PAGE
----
When parents are always helping and guiding their children to an extreme, children will fail to develop their own responsibility skills. If they are never held responsible for anything, how can they develop a sense of responsibility?

                5. People-Pleasing Tendencies

                Youniverse explained that children who have overprotective parents who constantly direct their children’s behavior end up seeking the approval of those in their life.[2] These children will grow up accustomed to someone always telling them what the “right behavior” looks like.

                If they don’t have that praise or comfort of someone saying they did things right, they can become anxious or depressed. They become people-pleasers who seek the appraisal of others.

                Advertising

                6. Risky Behavior

                When children are raised in an overly protective home, they often engage in risky behavior when the reigns are lifted. They haven’t experienced the failures associated with low-risk situations at a younger age because of their overly protective parents.

                Therefore, when they get older, access to high-risk situations becomes more easily accessible, and without understanding high risk versus low-risk situations, they engage without the wisdom of previous experiences.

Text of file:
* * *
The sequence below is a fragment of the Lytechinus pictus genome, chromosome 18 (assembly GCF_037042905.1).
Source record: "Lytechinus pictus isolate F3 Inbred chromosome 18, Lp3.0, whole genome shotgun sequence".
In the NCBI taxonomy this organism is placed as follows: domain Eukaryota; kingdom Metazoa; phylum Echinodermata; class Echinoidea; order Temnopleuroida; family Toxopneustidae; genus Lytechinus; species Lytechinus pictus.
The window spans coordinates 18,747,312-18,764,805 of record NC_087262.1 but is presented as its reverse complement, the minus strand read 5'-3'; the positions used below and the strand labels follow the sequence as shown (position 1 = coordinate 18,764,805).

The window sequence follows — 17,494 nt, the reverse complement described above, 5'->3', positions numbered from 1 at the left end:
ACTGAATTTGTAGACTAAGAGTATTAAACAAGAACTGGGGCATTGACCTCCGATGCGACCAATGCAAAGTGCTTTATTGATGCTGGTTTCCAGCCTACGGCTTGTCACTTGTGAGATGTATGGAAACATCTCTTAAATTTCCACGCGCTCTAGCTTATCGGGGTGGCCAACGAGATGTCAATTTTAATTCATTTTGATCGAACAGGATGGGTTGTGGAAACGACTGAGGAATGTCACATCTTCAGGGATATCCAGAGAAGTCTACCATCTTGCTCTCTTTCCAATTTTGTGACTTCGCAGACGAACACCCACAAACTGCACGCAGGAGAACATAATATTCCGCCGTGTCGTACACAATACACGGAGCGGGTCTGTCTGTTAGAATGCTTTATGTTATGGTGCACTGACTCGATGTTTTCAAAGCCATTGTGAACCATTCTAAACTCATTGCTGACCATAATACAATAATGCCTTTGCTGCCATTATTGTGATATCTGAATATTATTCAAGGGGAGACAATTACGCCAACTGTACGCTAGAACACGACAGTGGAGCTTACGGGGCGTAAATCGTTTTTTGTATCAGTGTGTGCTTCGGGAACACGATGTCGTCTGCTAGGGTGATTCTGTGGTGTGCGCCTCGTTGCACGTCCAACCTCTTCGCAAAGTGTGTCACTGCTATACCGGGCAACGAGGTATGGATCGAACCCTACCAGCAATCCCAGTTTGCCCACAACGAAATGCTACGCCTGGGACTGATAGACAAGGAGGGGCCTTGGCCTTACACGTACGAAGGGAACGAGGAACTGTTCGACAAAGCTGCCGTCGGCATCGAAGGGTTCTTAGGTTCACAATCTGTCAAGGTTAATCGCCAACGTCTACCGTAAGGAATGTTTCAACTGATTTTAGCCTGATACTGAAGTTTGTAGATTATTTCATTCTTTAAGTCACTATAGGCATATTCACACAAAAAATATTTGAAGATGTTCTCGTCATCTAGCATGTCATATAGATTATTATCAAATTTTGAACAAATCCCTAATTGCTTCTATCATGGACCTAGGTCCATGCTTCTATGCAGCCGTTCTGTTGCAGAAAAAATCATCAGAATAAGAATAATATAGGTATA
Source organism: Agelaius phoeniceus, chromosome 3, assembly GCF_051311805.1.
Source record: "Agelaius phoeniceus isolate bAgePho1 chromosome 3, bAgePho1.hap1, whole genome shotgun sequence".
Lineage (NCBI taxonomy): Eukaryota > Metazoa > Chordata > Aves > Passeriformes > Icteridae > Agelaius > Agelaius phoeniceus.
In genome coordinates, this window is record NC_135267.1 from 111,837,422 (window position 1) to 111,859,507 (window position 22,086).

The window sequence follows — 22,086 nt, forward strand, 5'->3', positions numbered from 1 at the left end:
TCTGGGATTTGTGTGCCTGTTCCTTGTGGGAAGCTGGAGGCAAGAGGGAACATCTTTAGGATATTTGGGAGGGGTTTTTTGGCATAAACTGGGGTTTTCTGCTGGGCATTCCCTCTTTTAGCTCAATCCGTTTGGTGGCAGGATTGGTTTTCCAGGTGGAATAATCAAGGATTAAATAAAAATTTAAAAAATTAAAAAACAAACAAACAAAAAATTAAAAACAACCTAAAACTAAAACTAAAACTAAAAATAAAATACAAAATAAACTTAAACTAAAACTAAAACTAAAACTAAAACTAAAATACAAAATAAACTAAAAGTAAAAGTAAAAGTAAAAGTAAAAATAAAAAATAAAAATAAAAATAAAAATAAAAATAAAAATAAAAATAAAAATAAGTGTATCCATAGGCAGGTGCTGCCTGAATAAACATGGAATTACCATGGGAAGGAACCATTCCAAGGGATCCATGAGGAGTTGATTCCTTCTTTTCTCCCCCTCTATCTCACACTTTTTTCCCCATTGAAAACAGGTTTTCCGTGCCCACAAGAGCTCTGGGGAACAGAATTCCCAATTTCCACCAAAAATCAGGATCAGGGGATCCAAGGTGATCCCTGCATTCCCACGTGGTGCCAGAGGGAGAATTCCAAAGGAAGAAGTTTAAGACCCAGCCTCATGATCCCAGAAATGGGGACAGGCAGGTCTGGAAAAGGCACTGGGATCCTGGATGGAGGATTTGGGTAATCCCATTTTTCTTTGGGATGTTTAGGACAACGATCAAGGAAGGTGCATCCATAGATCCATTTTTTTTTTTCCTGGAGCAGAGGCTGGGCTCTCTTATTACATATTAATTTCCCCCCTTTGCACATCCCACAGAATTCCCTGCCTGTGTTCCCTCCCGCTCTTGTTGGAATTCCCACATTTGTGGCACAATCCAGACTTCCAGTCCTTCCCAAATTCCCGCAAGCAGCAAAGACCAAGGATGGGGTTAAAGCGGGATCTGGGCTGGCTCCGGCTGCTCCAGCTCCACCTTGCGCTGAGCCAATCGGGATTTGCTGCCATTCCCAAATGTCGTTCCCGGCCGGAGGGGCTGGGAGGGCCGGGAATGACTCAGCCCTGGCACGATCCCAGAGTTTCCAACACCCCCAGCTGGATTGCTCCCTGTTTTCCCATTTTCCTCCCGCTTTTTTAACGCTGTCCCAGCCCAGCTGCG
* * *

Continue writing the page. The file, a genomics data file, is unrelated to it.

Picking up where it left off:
Because of their inexperience with risks in general, they may engage in high risk because they are unaware of consequences.

                7. Diminished Development Regarding Fear, Social Skills, and Coping Skills

                Psychology Today explains that children with overprotective parents have developmental issues, such as not being able to deal with stress and poor social skills.[3]

                For example, a child who isn’t allowed to play on a playground because the parent wants to protect their child from injury is prevented from learning about risk-taking on the playground and the bumps and bruises from consequences.

                Such a child may grow up to either having too much fear because it was instilled by their parents or have no fear because they have no concept of high-risk versus low-risk behavior.